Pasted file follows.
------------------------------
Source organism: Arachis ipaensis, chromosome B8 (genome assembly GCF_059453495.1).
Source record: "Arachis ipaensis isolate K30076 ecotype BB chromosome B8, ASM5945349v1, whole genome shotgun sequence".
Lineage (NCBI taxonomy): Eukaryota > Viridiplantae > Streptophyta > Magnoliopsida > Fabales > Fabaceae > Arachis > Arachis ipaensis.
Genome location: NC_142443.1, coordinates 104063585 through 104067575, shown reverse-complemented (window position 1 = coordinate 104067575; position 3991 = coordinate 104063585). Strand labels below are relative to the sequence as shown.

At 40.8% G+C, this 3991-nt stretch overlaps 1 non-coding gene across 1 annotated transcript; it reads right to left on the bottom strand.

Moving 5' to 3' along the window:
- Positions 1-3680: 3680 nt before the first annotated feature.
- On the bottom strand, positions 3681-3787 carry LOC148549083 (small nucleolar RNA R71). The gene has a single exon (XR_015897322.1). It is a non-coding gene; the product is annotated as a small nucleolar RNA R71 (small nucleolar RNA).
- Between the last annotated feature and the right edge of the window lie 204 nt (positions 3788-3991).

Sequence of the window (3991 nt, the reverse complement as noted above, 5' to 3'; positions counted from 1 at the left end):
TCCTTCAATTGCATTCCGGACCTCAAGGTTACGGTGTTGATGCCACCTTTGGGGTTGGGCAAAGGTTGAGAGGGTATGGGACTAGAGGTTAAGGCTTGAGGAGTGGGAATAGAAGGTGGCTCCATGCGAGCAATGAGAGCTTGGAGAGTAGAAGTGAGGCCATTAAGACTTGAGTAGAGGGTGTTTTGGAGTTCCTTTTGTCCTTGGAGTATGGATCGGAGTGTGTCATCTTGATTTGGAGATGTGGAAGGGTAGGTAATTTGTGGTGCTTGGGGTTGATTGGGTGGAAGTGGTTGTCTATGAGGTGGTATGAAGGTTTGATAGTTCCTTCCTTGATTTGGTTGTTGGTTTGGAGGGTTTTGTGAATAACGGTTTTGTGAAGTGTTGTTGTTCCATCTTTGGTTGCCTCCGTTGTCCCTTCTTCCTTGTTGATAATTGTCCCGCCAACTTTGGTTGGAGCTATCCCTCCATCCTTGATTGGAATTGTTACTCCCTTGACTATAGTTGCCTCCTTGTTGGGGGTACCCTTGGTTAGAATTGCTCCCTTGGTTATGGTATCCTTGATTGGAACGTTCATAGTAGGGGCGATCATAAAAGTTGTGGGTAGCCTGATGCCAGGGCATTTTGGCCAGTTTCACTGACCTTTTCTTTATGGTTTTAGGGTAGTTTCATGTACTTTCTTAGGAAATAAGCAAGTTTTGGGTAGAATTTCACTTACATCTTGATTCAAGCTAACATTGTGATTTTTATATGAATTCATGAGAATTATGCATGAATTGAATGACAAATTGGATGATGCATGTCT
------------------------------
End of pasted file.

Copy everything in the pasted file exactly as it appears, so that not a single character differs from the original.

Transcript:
Source organism: Arachis ipaensis, chromosome B8 (genome assembly GCF_059453495.1).
Source record: "Arachis ipaensis isolate K30076 ecotype BB chromosome B8, ASM5945349v1, whole genome shotgun sequence".
Lineage (NCBI taxonomy): Eukaryota > Viridiplantae > Streptophyta > Magnoliopsida > Fabales > Fabaceae > Arachis > Arachis ipaensis.
Genome location: NC_142443.1, coordinates 104063585 through 104067575, shown reverse-complemented (window position 1 = coordinate 104067575; position 3991 = coordinate 104063585). Strand labels below are relative to the sequence as shown.

At 40.8% G+C, this 3991-nt stretch overlaps 1 non-coding gene across 1 annotated transcript; it reads right to left on the bottom strand.

Moving 5' to 3' along the window:
- Positions 1-3680: 3680 nt before the first annotated feature.
- On the bottom strand, positions 3681-3787 carry LOC148549083 (small nucleolar RNA R71). The gene has a single exon (XR_015897322.1). It is a non-coding gene; the product is annotated as a small nucleolar RNA R71 (small nucleolar RNA).
- Between the last annotated feature and the right edge of the window lie 204 nt (positions 3788-3991).

Sequence of the window (3991 nt, the reverse complement as noted above, 5' to 3'; positions counted from 1 at the left end):
TCCTTCAATTGCATTCCGGACCTCAAGGTTACGGTGTTGATGCCACCTTTGGGGTTGGGCAAAGGTTGAGAGGGTATGGGACTAGAGGTTAAGGCTTGAGGAGTGGGAATAGAAGGTGGCTCCATGCGAGCAATGAGAGCTTGGAGAGTAGAAGTGAGGCCATTAAGACTTGAGTAGAGGGTGTTTTGGAGTTCCTTTTGTCCTTGGAGTATGGATCGGAGTGTGTCATCTTGATTTGGAGATGTGGAAGGGTAGGTAATTTGTGGTGCTTGGGGTTGATTGGGTGGAAGTGGTTGTCTATGAGGTGGTATGAAGGTTTGATAGTTCCTTCCTTGATTTGGTTGTTGGTTTGGAGGGTTTTGTGAATAACGGTTTTGTGAAGTGTTGTTGTTCCATCTTTGGTTGCCTCCGTTGTCCCTTCTTCCTTGTTGATAATTGTCCCGCCAACTTTGGTTGGAGCTATCCCTCCATCCTTGATTGGAATTGTTACTCCCTTGACTATAGTTGCCTCCTTGTTGGGGGTACCCTTGGTTAGAATTGCTCCCTTGGTTATGGTATCCTTGATTGGAACGTTCATAGTAGGGGCGATCATAAAAGTTGTGGGTAGCCTGATGCCAGGGCATTTTGGCCAGTTTCACTGACCTTTTCTTTATGGTTTTAGGGTAGTTTCATGTACTTTCTTAGGAAATAAGCAAGTTTTGGGTAGAATTTCACTTACATCTTGATTCAAGCTAACATTGTGATTTTTATATGAATTCATGAGAATTATGCATGAATTGAATGACAAATTGGATGATGCATGTCT